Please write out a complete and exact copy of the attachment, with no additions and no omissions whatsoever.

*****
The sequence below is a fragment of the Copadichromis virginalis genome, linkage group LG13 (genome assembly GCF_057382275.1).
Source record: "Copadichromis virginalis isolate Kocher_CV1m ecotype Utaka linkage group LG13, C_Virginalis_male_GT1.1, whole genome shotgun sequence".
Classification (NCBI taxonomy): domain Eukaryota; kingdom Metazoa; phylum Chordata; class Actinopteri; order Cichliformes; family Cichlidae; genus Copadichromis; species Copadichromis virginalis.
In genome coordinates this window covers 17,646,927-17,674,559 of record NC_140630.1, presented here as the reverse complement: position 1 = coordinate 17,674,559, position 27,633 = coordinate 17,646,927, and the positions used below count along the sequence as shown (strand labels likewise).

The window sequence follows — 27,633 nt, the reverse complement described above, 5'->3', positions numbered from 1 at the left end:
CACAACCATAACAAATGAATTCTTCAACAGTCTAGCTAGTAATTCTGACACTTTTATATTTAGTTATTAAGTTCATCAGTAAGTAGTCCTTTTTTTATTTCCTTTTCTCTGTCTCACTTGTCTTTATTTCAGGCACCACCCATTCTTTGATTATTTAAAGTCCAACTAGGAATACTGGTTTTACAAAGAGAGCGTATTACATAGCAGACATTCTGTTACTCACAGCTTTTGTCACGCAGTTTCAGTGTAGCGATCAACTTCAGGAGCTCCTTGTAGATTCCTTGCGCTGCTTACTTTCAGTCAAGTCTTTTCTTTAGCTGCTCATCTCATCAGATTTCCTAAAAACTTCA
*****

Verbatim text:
The sequence below is a fragment of the Copadichromis virginalis genome, linkage group LG13 (genome assembly GCF_057382275.1).
Source record: "Copadichromis virginalis isolate Kocher_CV1m ecotype Utaka linkage group LG13, C_Virginalis_male_GT1.1, whole genome shotgun sequence".
Classification (NCBI taxonomy): domain Eukaryota; kingdom Metazoa; phylum Chordata; class Actinopteri; order Cichliformes; family Cichlidae; genus Copadichromis; species Copadichromis virginalis.
In genome coordinates this window covers 17,646,927-17,674,559 of record NC_140630.1, presented here as the reverse complement: position 1 = coordinate 17,674,559, position 27,633 = coordinate 17,646,927, and the positions used below count along the sequence as shown (strand labels likewise).

The window sequence follows — 27,633 nt, the reverse complement described above, 5'->3', positions numbered from 1 at the left end:
CACAACCATAACAAATGAATTCTTCAACAGTCTAGCTAGTAATTCTGACACTTTTATATTTAGTTATTAAGTTCATCAGTAAGTAGTCCTTTTTTTATTTCCTTTTCTCTGTCTCACTTGTCTTTATTTCAGGCACCACCCATTCTTTGATTATTTAAAGTCCAACTAGGAATACTGGTTTTACAAAGAGAGCGTATTACATAGCAGACATTCTGTTACTCACAGCTTTTGTCACGCAGTTTCAGTGTAGCGATCAACTTCAGGAGCTCCTTGTAGATTCCTTGCGCTGCTTACTTTCAGTCAAGTCTTTTCTTTAGCTGCTCATCTCATCAGATTTCCTAAAAACTTCA